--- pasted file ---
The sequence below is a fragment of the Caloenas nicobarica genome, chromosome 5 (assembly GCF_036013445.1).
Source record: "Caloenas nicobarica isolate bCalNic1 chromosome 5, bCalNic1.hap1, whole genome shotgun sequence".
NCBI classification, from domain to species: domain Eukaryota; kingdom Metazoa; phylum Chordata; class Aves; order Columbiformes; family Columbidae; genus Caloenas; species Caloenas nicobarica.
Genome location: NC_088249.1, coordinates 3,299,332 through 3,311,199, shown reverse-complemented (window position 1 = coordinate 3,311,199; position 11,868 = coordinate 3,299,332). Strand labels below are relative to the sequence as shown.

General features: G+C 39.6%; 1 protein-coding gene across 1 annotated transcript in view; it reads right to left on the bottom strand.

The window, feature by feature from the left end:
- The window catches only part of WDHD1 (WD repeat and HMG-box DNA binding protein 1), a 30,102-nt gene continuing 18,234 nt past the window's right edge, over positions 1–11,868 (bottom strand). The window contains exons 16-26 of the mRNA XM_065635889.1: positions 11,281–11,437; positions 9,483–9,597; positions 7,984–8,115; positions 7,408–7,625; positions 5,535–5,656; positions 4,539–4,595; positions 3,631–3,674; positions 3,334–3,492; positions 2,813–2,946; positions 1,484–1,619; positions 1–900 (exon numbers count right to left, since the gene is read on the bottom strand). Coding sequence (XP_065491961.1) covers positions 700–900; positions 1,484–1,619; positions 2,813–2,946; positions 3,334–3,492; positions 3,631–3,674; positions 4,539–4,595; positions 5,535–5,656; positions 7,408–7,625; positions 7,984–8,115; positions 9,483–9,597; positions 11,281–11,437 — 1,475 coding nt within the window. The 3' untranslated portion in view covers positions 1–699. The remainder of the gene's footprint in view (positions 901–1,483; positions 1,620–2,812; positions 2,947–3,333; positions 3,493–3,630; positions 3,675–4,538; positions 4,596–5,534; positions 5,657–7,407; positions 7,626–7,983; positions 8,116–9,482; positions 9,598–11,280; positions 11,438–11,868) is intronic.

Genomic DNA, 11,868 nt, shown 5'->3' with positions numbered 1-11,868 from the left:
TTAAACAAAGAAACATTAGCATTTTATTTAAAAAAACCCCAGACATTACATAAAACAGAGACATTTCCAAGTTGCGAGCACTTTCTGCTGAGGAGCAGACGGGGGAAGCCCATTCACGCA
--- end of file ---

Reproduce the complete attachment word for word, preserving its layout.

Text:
The sequence below is a fragment of the Caloenas nicobarica genome, chromosome 5 (assembly GCF_036013445.1).
Source record: "Caloenas nicobarica isolate bCalNic1 chromosome 5, bCalNic1.hap1, whole genome shotgun sequence".
NCBI classification, from domain to species: domain Eukaryota; kingdom Metazoa; phylum Chordata; class Aves; order Columbiformes; family Columbidae; genus Caloenas; species Caloenas nicobarica.
Genome location: NC_088249.1, coordinates 3,299,332 through 3,311,199, shown reverse-complemented (window position 1 = coordinate 3,311,199; position 11,868 = coordinate 3,299,332). Strand labels below are relative to the sequence as shown.

General features: G+C 39.6%; 1 protein-coding gene across 1 annotated transcript in view; it reads right to left on the bottom strand.

The window, feature by feature from the left end:
- The window catches only part of WDHD1 (WD repeat and HMG-box DNA binding protein 1), a 30,102-nt gene continuing 18,234 nt past the window's right edge, over positions 1–11,868 (bottom strand). The window contains exons 16-26 of the mRNA XM_065635889.1: positions 11,281–11,437; positions 9,483–9,597; positions 7,984–8,115; positions 7,408–7,625; positions 5,535–5,656; positions 4,539–4,595; positions 3,631–3,674; positions 3,334–3,492; positions 2,813–2,946; positions 1,484–1,619; positions 1–900 (exon numbers count right to left, since the gene is read on the bottom strand). Coding sequence (XP_065491961.1) covers positions 700–900; positions 1,484–1,619; positions 2,813–2,946; positions 3,334–3,492; positions 3,631–3,674; positions 4,539–4,595; positions 5,535–5,656; positions 7,408–7,625; positions 7,984–8,115; positions 9,483–9,597; positions 11,281–11,437 — 1,475 coding nt within the window. The 3' untranslated portion in view covers positions 1–699. The remainder of the gene's footprint in view (positions 901–1,483; positions 1,620–2,812; positions 2,947–3,333; positions 3,493–3,630; positions 3,675–4,538; positions 4,596–5,534; positions 5,657–7,407; positions 7,626–7,983; positions 8,116–9,482; positions 9,598–11,280; positions 11,438–11,868) is intronic.

Genomic DNA, 11,868 nt, shown 5'->3' with positions numbered 1-11,868 from the left:
TTAAACAAAGAAACATTAGCATTTTATTTAAAAAAACCCCAGACATTACATAAAACAGAGACATTTCCAAGTTGCGAGCACTTTCTGCTGAGGAGCAGACGGGGGAAGCCCATTCACGCA